This retrospective study was based on 2719 consecutive patients who underwent flexible bronchoscopy between January 2011 and December 2013 at Pusan National University Hospital, Busan, South Korea. This region of the country has an intermediate incidence of PTB (97/100,000 person per year) . Of these patients, 765 were excluded for the following reasons: 1) hospitalization in the intensive care unit (n = 545); 2) bronchoscopy performed for airway inspection only (n = 96); 3) bronchoscopic toileting performed without bronchial washing or BAL (n = 89); and 4) chest CT scans had not been performed within 2 months before bronchoscopy (n = 35). Thus, the electronic medical records of 1954 patients were reviewed to identify the initial diagnostic impression recorded by the pulmonary physician. A “suspicion of PTB” was defined as PTB suspected by a pulmonary physician on review of clinical and radiological data. Other patients were considered to be under suspicion of respiratory diseases other than PTB. Finally, 1650 patients whose presumptive diagnosis was respiratory disease other than PTB were selected to determine the incidence of unexpected exposure to MTB in healthcare workers in the bronchoscopy suite (Fig 1).
FB, flexible bronchoscopy; PTB, pulmonary tuberculosis.
The Institutional Review Board of Pusan National University Hospital approved this study, including the review and publication of information obtained from the patients’ records. The need for informed consent was waived, due to the retrospective nature of the study (IRB no. E-2015059). All patients information were anonymized preceding the analysis.
Bronchoscopic procedure and post-bronchoscopy sputum
After conscious sedation with midazolam and fentanyl, the patients underwent bronchoscopy transorally or transnasally. The examination was performed by board-certified respiratory physicians using a flexible fiber-optic bronchoscope (Olympus, Tokyo, Japan). Before the bronchoscopy, oropharyngeal and laryngeal anesthesia was obtained by the administration of 2 mL of nebulized 4% lidocaine, followed by 1 mL of 2% topical lidocaine sprayed into the patient’s oral and nasal cavities. After the bronchoscope was advanced through the vocal cords, 2 mL of 2% lidocaine solution was instilled into the trachea and both main bronchi through the working channel of the bronchoscope. If needed, additional 2% lidocaine solutions were infused during the procedure.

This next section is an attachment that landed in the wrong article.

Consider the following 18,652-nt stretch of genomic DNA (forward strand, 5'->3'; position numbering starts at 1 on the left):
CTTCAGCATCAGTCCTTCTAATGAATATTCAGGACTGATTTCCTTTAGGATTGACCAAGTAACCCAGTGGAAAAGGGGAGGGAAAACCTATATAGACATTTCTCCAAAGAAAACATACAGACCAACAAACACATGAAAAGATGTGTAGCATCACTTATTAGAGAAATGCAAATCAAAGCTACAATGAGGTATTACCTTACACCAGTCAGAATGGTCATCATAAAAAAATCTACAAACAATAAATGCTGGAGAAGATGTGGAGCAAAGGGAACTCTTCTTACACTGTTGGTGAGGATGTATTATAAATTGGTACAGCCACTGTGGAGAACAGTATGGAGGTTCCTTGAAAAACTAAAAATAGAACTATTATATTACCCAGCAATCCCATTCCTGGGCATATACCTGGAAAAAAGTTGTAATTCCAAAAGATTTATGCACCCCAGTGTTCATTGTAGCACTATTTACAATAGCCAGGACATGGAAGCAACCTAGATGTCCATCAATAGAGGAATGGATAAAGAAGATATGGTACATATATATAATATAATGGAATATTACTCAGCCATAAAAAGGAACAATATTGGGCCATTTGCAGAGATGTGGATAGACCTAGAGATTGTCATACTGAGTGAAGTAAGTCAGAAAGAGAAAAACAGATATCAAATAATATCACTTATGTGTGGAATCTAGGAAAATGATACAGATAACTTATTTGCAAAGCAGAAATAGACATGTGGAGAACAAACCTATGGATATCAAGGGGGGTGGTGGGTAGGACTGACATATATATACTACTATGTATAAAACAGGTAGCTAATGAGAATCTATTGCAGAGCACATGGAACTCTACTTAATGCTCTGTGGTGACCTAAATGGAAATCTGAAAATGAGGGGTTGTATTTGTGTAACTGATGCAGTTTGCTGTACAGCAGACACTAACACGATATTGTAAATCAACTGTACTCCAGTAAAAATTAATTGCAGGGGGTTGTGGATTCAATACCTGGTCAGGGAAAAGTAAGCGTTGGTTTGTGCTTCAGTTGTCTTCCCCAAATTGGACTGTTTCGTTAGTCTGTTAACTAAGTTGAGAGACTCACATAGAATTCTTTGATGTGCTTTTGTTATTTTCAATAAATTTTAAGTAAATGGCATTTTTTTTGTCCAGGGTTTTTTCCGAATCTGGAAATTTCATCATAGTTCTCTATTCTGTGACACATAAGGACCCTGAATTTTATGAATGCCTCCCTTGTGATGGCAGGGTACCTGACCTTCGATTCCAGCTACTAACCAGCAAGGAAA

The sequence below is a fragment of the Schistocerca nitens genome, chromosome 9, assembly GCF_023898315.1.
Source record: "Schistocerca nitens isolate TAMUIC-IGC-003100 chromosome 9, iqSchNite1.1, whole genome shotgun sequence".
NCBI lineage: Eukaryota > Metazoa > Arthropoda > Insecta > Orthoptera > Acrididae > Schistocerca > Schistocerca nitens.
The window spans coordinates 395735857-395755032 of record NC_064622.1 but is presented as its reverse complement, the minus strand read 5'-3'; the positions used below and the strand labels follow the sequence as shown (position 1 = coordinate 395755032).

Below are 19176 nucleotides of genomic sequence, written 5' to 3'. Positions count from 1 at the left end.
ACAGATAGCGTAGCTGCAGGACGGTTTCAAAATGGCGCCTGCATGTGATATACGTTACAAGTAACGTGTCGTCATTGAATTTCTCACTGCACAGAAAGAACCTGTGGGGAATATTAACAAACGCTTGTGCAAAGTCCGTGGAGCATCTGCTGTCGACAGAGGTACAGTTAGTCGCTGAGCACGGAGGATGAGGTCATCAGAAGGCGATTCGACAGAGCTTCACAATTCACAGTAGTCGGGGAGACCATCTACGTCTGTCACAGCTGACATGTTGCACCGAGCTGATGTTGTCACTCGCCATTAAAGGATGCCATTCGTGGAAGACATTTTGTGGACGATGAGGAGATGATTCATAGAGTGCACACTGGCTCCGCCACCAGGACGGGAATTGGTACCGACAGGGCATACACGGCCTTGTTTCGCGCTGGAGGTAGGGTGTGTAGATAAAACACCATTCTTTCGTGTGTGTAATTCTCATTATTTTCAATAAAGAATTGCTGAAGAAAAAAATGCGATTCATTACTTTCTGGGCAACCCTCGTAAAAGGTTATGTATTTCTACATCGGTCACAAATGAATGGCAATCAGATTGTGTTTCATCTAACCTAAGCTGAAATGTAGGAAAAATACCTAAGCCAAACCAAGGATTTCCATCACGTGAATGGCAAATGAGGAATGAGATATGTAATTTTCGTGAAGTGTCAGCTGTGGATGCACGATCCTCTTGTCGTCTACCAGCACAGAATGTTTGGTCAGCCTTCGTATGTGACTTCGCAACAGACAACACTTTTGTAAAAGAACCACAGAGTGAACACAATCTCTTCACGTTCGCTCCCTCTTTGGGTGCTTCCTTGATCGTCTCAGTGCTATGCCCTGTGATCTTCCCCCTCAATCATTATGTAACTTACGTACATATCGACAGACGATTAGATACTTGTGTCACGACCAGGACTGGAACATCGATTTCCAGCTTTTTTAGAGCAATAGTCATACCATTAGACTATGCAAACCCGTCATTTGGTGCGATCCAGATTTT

After the initial exploration of the tracheobronchial tree by the bronchoscopist, bronchial washing fluid was obtained in the trap bottle by the instillation of 10 mL of sterile normal saline into the affected segmental bronchus, followed by immediate suction. The procedure was repeated two or three times until 10 mL of material was retrieved for microbiological and cytological examination. BAL was performed using standard techniques as previously described . Collected bronchial washing or BAL fluids were analyzed by fluorescence microscopy using auramine-rhodamine staining. Mycobacteria were cultured in liquid culture medium (BacT/ALERT MP; bioMérieux, Durham, NC) and in 3% Ogawa medium. Real-time PCR for MTB was performed using the AdvanSure TB/NTM real-time PCR kit (LG Life Science, Seoul, South Korea).
Post-bronchoscopy sputum was collected immediately after bronchoscopy as described in a previous study  and used for the staining, culture, and PCR analysis of MTB.
Diagnosis of PTB
The presence of MTB in cultured bronchoscopy samples confirmed a diagnosis of PTB (bacteriologically confirmed PTB). PTB was also diagnosed in patients whose real-time PCR was positive for MTB and who showed clinical and radiological improvement after standard anti-TB treatment .
Analysis of the CT scans
All chest CT scans were reviewed by one radiologist who was blinded to the final diagnosis and to the results of MTB staining, culture, and PCR analysis. The CT-based diagnoses were as follows: 1) pneumonia, 2) bronchiolitis, 3) lung nodule, 4) lung mass, 5) anthracofibrosis of the airway, 6) bronchiectasis, 7) atelectasis, 8) interstitial lung disease, 9) airway stenosis, 10) pleural effusion, and 11) fibrocalcific parenchymal PTB. The CT scan criteria used have been described in previous studies. For example, bronchiectasis was considered present based on the visibility of a bronchus in the outer one-third of the lung or an inner lumen diameter exceeding that of the accompanying pulmonary artery . Atelectasis was considered present when there was increased attenuation of the affected lung associated with a reduced lung volume . Anthracofibrosis of the airways was defined as bronchial narrowing or obstruction and/or bronchial wall thickening . The others are listed in a table in S1 Table.
All results are presented as numbers (percentages) or medians (interquartile range, IQR), as appropriate. The data were compared using the χ2 or Fisher’s exact test for categorical variables and the Mann–Whitney U-test for continuous variables. Logistic regression analyses were performed to re-examine the factors with a significance of P < 0.1 in the univariate analyses. P-values < 0.05 were considered to indicate statistical significance. SPSS for Windows version 17.0 (SPSS Inc., Chicago, IL) was used for the statistical analyses.